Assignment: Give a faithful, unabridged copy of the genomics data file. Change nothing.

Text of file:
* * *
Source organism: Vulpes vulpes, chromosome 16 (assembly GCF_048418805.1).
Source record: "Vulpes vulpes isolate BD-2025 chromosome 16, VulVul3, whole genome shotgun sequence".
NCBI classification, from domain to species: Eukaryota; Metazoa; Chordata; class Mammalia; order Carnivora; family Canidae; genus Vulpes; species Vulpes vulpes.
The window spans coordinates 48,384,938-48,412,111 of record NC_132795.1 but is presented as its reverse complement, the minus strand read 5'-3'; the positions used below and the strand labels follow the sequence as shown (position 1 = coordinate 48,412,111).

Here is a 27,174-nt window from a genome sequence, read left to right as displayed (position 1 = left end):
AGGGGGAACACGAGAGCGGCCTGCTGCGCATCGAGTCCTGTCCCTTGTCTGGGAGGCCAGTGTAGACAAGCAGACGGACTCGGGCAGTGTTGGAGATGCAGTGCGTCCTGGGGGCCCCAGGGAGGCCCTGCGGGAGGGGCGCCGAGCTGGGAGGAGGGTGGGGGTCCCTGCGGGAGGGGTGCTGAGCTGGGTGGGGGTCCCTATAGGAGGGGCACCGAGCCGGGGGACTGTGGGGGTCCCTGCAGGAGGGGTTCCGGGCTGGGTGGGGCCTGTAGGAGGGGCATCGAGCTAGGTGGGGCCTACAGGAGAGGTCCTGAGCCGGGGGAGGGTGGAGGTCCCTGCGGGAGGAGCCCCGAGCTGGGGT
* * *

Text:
Source organism: Vulpes vulpes, chromosome 16 (assembly GCF_048418805.1).
Source record: "Vulpes vulpes isolate BD-2025 chromosome 16, VulVul3, whole genome shotgun sequence".
NCBI classification, from domain to species: Eukaryota; Metazoa; Chordata; class Mammalia; order Carnivora; family Canidae; genus Vulpes; species Vulpes vulpes.
The window spans coordinates 48,384,938-48,412,111 of record NC_132795.1 but is presented as its reverse complement, the minus strand read 5'-3'; the positions used below and the strand labels follow the sequence as shown (position 1 = coordinate 48,412,111).

Here is a 27,174-nt window from a genome sequence, read left to right as displayed (position 1 = left end):
AGGGGGAACACGAGAGCGGCCTGCTGCGCATCGAGTCCTGTCCCTTGTCTGGGAGGCCAGTGTAGACAAGCAGACGGACTCGGGCAGTGTTGGAGATGCAGTGCGTCCTGGGGGCCCCAGGGAGGCCCTGCGGGAGGGGCGCCGAGCTGGGAGGAGGGTGGGGGTCCCTGCGGGAGGGGTGCTGAGCTGGGTGGGGGTCCCTATAGGAGGGGCACCGAGCCGGGGGACTGTGGGGGTCCCTGCAGGAGGGGTTCCGGGCTGGGTGGGGCCTGTAGGAGGGGCATCGAGCTAGGTGGGGCCTACAGGAGAGGTCCTGAGCCGGGGGAGGGTGGAGGTCCCTGCGGGAGGAGCCCCGAGCTGGGGT